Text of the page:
Ecuador's Water Security Coalition embodies the best of the Water Funds' successes, as it takes 23 nation-wide private, academic and civil stakeholders and puts them together to propose policy and corporate best practices to achieve water security on a national scale. 

 

Reviewing the success of the Water Funds model

Water security risks are very complex problems that require collective solutions. For example, waste water treatment and sanitation has a very high environmental cost. Leaving waste water untreated means significant polluting loads on rivers. Consequently, focus has shifted to the high environmental costs related to health, economy and social equity.

Páramo in the western zone of Parque Nacional Llanganates in Ecuador’s Tungurahua Province. The Nature Conservancy has partnered with FONAG and USAID to support their Fondo de Páramos Tungurahua y Lucha Contra la Pobreza (Tungurahua Páramo Fund and Fight Against Poverty) which aims to protect, preserve and recover the páramo ecosystem to improve the water quality and quantity of the Ambato and Pastaza river basins.
Páramo in the western zone of Parque Nacional Llanganates in Ecuador’s Tungurahua Páramo in the western zone of Parque Nacional Llanganates in Ecuador’s Tungurahua Province. The Nature Conservancy has partnered with FONAG and USAID to support their Fondo de Páramos Tungurahua y Lucha Contra la Pobreza (Tungurahua Páramo Fund and Fight Against Poverty) which aims to protect, preserve and recover the páramo ecosystem to improve the water quality and quantity of the Ambato and Pastaza river basins. © Erika Nortemann/TNC

Everything that leaves the cities and towns ends up on rivers. TNC understands now that joint efforts must be leveraged with the health sector, as leaving waste water without treatment has deep impacts on human health, especially on rural communities. Freshwater and terrestrial biodiversity loss linked to this challenge is very significant.

 

Watershed management, water quality and human health

The direct relationship between waste water treatment, human health and biodiversity conservation is now evident: the use of low quality water has specific impacts on diarrhea and first infancy chronic malnutrition.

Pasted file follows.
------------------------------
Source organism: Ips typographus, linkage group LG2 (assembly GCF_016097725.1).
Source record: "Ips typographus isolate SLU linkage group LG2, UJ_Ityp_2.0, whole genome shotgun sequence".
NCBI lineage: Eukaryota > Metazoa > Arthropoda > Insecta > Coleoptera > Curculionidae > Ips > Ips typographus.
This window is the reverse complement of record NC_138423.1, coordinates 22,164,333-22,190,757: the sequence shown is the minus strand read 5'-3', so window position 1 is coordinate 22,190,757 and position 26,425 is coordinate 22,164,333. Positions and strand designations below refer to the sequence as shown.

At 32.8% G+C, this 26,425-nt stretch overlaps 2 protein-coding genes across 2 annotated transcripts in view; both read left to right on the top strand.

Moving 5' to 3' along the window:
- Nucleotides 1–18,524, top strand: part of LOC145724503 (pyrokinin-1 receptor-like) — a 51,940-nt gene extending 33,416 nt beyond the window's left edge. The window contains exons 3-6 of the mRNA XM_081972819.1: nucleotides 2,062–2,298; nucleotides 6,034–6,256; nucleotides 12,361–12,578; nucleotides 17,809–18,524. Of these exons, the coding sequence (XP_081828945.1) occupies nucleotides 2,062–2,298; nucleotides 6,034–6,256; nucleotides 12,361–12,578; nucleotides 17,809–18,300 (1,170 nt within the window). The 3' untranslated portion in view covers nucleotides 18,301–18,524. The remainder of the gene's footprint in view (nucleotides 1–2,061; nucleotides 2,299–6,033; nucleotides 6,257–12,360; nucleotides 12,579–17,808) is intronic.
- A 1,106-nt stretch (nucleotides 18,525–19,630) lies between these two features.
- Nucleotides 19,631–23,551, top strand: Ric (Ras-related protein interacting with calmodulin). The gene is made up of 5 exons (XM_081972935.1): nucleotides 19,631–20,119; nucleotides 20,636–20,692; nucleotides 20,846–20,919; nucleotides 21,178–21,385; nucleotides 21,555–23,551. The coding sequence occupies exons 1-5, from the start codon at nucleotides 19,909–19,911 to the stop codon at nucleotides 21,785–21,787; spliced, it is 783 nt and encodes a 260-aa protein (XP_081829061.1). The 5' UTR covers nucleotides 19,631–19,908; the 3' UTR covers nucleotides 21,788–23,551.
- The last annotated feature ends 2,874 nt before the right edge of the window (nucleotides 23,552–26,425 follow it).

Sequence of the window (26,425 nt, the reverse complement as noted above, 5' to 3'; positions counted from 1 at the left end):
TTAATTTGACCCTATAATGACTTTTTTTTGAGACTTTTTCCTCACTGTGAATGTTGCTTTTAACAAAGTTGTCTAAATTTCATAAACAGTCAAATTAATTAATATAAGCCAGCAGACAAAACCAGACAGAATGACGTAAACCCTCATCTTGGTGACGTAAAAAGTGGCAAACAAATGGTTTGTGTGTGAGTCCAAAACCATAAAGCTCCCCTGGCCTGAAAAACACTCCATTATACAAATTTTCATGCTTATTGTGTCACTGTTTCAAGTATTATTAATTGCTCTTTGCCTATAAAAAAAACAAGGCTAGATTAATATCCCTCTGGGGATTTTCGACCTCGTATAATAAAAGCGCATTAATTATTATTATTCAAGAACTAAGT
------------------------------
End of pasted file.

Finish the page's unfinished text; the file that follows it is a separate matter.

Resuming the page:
Private sector and government institutions must work on this issue, but other sectors, such as conservation, must contribute to solve these challenges. TNC has taken a broader framework, that includes not only conservation, but also strategic alliances with other sectors that were distant from environmental work in the past.

What are Water Funds? Did you know how human activities can interfere with the water cycle from different areas, creating important water security challenges for cities? Water Funds have been created to address these challenges.
The urban sprawl of Quito, the capital city of Ecuador, and surrounding farms.  Quito is located in a high altitude valley at 9,350 feet above sea level, 15 miles south of the equator in the Guayllabamba river basin. The city sits on the slopes of the active Pichincha volcano in the Andes mountains or north central Ecuador.
Quito, Ecuador The urban sprawl of Quito, the capital city of Ecuador, and surrounding farms. Quito is located in a high altitude valley at 9,350 feet above sea level, 15 miles south of the equator in the Guayllabamba river basin. The city sits on the slopes of the active Pichincha volcano in the Andes mountains or north central Ecuador. © Bridget Besaw

This new way to look at a problem is part of the innovative approach the TNC Ecuador team has proved successful in the past and is now working on to preserve one of the most megadiverse countries in the world. Leveraging Nature-Based Solutions (NBS) to improve integral watershed management is now one of the main priorities that has shown already promising results on waste water management for rural communities.